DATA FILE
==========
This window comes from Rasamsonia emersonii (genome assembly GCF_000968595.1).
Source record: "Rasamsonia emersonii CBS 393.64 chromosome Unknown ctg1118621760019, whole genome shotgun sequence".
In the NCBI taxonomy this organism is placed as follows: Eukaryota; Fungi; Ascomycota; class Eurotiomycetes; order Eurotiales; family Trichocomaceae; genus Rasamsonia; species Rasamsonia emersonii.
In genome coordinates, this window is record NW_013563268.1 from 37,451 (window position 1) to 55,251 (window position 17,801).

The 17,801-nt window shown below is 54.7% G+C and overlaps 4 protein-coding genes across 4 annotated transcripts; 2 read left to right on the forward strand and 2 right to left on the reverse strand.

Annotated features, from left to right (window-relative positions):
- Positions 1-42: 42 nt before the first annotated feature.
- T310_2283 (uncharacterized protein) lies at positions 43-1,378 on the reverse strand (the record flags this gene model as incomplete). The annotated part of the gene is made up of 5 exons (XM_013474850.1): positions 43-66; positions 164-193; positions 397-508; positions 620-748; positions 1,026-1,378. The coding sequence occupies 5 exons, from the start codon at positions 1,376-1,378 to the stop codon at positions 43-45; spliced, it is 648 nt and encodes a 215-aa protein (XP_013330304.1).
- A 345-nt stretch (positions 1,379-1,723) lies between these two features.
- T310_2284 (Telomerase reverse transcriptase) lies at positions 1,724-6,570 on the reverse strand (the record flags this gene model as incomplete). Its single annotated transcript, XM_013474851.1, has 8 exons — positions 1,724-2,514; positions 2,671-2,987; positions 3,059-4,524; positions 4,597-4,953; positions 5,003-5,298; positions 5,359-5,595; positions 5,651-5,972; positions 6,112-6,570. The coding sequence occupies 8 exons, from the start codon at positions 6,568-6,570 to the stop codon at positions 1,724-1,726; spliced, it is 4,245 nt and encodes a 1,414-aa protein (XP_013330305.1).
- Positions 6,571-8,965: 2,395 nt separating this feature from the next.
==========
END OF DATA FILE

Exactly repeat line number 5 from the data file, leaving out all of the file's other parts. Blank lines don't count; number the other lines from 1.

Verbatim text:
The 17,801-nt window shown below is 54.7% G+C and overlaps 4 protein-coding genes across 4 annotated transcripts; 2 read left to right on the forward strand and 2 right to left on the reverse strand.